By Rick Ness
Rick is the TA Co-coordinator of the Writing Center at UW-Madison and a PhD Candidate in the Literary Studies program.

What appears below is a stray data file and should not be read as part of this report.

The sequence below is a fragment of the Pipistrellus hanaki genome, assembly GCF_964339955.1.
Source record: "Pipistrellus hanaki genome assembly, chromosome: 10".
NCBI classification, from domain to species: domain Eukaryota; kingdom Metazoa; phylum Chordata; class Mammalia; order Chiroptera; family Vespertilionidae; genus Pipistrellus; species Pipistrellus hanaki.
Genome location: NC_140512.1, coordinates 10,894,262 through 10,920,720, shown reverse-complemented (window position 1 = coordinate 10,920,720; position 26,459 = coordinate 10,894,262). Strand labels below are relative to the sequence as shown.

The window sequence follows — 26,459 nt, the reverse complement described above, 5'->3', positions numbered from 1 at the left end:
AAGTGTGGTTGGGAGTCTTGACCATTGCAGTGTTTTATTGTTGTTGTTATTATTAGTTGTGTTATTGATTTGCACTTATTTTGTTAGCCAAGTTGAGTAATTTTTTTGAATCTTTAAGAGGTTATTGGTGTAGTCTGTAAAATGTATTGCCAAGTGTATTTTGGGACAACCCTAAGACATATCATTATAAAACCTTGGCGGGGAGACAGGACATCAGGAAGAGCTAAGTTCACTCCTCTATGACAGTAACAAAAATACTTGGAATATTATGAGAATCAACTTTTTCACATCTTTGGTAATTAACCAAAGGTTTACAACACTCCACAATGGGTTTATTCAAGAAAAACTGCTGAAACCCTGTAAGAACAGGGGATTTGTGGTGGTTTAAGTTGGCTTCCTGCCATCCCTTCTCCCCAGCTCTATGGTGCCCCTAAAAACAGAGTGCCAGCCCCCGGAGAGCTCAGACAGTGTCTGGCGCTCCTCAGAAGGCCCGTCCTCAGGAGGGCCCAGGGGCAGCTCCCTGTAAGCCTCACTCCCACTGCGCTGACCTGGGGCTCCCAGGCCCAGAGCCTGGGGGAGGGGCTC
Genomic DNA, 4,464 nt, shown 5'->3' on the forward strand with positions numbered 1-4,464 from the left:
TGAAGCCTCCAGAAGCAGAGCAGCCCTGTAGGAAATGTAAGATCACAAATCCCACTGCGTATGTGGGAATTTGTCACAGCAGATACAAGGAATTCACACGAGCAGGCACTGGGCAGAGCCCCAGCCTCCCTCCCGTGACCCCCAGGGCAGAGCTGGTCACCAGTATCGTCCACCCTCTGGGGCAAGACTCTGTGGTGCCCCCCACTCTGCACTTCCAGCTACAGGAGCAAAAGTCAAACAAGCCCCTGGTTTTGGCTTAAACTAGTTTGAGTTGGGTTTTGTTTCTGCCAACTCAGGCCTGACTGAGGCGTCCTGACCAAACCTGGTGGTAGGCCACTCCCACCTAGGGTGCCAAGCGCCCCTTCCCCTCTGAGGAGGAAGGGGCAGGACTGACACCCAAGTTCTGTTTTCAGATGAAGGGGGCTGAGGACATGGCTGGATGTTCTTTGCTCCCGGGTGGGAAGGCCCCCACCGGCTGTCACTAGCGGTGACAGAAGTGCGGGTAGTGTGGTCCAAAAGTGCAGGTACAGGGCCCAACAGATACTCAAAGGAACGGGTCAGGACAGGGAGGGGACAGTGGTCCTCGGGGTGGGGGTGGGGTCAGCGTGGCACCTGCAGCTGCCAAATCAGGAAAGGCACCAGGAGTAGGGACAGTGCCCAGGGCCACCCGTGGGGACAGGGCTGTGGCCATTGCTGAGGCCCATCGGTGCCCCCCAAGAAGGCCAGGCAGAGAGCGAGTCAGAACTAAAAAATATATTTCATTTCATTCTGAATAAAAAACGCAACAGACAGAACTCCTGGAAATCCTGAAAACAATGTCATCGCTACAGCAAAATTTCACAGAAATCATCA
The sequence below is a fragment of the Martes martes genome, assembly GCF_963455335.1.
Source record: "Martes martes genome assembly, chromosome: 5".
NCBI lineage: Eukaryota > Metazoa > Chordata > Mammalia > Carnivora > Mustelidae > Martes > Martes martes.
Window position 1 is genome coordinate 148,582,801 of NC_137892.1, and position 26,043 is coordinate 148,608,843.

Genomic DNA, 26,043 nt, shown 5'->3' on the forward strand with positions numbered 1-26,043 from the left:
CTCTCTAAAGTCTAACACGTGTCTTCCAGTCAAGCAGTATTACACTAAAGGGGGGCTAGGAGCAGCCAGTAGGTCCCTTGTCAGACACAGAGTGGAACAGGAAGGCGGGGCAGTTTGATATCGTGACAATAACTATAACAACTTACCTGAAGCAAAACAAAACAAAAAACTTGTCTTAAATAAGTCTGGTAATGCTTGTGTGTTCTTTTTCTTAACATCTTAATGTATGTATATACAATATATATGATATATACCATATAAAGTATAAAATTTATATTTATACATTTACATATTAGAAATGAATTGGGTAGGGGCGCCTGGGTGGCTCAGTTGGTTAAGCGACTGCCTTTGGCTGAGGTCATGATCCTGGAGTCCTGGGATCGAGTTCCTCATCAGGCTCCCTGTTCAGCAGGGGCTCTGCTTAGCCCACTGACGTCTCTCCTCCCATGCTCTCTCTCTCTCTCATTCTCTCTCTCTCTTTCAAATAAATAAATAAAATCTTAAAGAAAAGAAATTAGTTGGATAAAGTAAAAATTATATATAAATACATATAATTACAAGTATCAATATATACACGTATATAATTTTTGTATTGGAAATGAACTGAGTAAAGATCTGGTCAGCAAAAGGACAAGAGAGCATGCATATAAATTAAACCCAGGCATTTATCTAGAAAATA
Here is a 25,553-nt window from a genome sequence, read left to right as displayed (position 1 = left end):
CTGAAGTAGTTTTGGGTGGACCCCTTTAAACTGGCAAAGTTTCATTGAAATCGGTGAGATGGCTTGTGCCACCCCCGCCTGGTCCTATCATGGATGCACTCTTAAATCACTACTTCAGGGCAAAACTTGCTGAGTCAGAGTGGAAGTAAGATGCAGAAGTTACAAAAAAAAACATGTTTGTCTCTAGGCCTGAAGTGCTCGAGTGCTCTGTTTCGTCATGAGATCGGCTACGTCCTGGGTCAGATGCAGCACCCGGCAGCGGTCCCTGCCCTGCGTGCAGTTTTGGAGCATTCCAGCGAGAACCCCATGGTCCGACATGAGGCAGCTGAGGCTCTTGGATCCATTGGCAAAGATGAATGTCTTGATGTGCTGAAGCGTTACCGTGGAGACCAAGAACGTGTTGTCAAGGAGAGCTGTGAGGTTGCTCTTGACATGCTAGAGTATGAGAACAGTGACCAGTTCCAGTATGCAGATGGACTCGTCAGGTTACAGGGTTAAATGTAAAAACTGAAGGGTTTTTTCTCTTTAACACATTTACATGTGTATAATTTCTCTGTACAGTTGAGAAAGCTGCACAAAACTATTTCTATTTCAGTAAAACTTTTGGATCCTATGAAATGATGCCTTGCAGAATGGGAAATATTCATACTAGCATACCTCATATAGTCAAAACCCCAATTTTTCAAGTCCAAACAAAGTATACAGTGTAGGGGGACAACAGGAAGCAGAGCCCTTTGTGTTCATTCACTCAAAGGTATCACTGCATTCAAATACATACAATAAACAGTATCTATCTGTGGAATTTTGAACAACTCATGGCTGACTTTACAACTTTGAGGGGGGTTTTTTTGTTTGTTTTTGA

I’ll start this essay with some “fun” facts: Charles Darwin was an ordinary student whose father told him he wouldn’t amount to anything; John Stuart Mill was thought by his father to be of mediocre intelligence; Tolstoy was considered very dull, William James unexceptional. Michael Jordan was cut from his high school basketball team (Dweck 38). You get the point: these “mediocre” talents all turned out to be geniuses in their field. And we celebrate them for their genius. But we don’t really celebrate them for their hard work. Why? I suppose because genius is sexy and hard work isn’t sexy. Of course, we respect hard work, but we don’t glorify it. We value talent, brilliance, and genius more—whatever those terms mean. We even have a pejorative term for hard working students who achieve success through hard work rather than natural intelligence: we call them grinds.